Remembering Dad

My father died today. Well, more accurately, on this date four years ago. Our family affectionately refers to it as The Day Dad Got His Motorcycle.

I didn’t often tell Dad that I loved him—just often enough so that I knew that he knew it. In fact, one of the ways I loved him was by not telling him explicitly, to spare him the clear awkwardness he felt after receiving that communication from another man (or at least from me). A career military officer, he was a creature of his place and time, and he was never going to be as comfortable with such expressiveness as I was, given the hippie-dippie personal growth communities I hung in. The unspoken contract between us that I [mostly] honored was this: Yes, I know you love me and I love you, but for God’s sake could we please not have to say it?


In that vein, one of the most difficult things I ever said to Dad was that I was gay. That didn’t come till grad school in my early 30s, only after I had finally accepted it myself through a slow and painful process. I clearly remember that night in my parents’ living room. It was Christmas break, sometime in the mid-90s. (You’d think I’d have the precise year locked down, but no.)

I spoke The Words, and he was quiet for a long stretch, staring at the floor. Then he looked at me and said, “Well, Buddy, I’ll be honest with you. It’s not the news I wanted to hear. But, you’re the nicest guy I know in the whole world, and that doesn’t change.” Given where he had come from, that was a pretty awesome place for us to end up. And while he was never a PFLAG-waving zealot, he was also never anything less than completely welcoming to my various boyfriends over the years, and he never questioned my path or tried to dissuade me from it.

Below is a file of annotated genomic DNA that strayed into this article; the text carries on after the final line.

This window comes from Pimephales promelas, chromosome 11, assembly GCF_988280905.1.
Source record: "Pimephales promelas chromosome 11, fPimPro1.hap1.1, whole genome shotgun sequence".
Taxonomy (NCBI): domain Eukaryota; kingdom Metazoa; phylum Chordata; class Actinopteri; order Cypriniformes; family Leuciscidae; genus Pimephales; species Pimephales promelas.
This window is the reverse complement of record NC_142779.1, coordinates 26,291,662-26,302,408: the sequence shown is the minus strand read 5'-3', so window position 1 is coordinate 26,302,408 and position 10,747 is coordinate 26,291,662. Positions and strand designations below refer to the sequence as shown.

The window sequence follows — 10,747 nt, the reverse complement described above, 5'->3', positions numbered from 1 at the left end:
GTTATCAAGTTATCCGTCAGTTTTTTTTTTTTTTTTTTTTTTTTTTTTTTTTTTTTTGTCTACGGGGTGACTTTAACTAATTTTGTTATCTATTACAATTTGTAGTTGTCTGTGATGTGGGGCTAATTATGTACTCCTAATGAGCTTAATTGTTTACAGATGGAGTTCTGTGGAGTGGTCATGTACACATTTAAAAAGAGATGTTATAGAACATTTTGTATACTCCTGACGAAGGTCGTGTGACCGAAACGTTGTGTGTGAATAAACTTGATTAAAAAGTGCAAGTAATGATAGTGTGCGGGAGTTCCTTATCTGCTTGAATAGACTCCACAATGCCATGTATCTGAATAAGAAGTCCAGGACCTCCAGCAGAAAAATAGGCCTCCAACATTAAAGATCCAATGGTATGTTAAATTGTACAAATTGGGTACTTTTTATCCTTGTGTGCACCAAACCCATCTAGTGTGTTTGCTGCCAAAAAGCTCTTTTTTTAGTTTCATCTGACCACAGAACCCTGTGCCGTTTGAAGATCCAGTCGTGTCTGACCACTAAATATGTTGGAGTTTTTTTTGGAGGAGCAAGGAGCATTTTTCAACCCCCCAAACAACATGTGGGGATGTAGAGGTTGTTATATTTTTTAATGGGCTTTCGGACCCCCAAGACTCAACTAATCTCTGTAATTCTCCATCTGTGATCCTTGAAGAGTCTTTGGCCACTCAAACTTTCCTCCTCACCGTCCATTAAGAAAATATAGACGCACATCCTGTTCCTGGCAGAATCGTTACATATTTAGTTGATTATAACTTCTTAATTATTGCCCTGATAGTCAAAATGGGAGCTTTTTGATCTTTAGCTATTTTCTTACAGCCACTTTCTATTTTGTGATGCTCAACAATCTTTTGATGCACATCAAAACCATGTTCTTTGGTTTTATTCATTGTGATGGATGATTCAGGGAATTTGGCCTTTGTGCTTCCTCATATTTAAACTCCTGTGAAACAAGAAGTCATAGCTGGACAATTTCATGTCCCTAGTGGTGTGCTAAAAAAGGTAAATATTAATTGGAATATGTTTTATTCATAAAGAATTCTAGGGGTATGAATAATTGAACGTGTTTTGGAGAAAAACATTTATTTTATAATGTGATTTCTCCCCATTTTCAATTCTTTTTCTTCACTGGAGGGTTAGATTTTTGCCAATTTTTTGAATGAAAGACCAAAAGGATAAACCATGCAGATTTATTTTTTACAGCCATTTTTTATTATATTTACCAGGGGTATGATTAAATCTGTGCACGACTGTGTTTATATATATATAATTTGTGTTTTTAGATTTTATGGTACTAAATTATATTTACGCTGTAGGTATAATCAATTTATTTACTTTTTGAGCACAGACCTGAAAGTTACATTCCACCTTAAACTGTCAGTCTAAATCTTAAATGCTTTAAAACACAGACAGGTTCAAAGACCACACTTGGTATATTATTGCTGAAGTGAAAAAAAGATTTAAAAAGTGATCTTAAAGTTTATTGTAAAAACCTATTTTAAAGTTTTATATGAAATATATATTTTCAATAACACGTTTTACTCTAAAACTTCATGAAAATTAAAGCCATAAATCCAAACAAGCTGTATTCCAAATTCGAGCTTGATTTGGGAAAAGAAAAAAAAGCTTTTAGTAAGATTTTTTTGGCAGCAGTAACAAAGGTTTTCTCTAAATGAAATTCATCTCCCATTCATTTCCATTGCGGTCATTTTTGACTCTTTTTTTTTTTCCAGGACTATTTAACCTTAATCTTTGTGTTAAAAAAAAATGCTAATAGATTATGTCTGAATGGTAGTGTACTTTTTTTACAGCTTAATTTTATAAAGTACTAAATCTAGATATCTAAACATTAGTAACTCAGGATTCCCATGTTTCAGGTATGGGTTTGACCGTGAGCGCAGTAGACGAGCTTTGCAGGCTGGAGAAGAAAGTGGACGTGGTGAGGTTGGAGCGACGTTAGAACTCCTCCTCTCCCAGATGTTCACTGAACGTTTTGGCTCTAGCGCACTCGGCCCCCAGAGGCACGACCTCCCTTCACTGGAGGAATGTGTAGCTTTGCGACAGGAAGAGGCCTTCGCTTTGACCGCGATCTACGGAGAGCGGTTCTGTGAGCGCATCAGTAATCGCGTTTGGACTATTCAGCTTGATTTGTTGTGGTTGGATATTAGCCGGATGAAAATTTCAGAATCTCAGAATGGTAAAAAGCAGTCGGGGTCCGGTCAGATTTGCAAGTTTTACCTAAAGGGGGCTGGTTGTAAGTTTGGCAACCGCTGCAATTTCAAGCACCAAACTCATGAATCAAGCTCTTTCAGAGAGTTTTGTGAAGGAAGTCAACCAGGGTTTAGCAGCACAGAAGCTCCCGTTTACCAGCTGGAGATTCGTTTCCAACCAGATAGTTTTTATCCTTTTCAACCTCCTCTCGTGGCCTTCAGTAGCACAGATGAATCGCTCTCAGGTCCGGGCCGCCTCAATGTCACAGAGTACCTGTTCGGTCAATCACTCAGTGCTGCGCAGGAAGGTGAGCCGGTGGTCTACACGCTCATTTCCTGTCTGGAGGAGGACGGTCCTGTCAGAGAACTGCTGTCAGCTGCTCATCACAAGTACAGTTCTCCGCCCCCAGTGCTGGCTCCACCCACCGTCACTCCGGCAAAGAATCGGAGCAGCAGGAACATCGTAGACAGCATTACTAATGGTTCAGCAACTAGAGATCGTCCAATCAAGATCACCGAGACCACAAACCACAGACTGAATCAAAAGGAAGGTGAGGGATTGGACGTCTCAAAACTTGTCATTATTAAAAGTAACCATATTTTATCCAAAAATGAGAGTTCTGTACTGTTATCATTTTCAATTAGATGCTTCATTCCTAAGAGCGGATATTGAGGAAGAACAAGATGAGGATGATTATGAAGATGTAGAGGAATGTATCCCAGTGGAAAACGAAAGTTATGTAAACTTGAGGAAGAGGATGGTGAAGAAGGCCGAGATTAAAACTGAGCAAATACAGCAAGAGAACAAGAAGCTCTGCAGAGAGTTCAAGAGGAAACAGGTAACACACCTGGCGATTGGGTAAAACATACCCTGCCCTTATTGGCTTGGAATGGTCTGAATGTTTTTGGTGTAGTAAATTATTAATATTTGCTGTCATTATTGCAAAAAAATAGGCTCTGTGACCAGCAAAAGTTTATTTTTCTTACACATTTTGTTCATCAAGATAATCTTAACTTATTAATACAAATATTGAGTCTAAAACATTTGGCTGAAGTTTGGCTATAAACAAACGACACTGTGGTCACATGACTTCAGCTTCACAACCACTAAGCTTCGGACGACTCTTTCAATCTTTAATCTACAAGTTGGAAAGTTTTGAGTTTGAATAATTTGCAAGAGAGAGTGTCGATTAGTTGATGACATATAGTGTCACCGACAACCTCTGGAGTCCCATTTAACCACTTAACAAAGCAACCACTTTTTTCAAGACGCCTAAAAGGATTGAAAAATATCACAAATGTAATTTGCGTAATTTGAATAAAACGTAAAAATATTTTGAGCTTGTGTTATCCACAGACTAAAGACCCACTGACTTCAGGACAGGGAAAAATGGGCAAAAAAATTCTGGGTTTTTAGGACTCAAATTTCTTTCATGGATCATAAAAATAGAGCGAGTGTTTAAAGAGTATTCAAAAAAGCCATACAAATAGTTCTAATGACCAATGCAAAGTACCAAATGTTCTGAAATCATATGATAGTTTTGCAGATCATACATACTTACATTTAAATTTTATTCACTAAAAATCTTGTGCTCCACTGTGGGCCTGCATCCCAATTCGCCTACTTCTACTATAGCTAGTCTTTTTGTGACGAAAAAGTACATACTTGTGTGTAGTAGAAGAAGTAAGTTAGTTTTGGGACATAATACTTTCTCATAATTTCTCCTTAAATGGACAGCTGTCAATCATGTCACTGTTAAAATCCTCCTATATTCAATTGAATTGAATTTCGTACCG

I have many other memories of my father–some of them painful, which shaped me in hard ways. But today, these are a few of the images that come easily to me:

  • The night he stayed up late to inexpertly sew the patches on my scout uniform before my first troop meeting

  • The reassuring scent of his Old Spice as I leaned my sleepy head against his steady shoulder in church

  • How at dawn he would stand at the door to my childhood bedroom and sing the “Good Mornng to You!” song in his gravelly off-key baritone and then tickle me till I got out of bed

  • The grin on his face as he walked down the LAX concourse towards us after returning from another tour in Vietnam

  • The night in junior high when he took me out—just us two guys—to see my first R-rated movie

  • The way his voice caught and how he hurried out of my room when he saw the picture I was holding of Charlie, our sweet Boston terrier that had gone missing

  • The small fold of bills that he would secretly and inevitably press into my hand as I left home after a holiday visit

  • The blue-and-white-speckled metal camp mugs of steaming coffee we shared at the table in my uncle’s cabin in Montana one quiet snowy morning

I wish he was still around, so that I could gingerly not tell him one more time how much I loved him. Hey Dad. You know what? Yeah, that. I know it, too.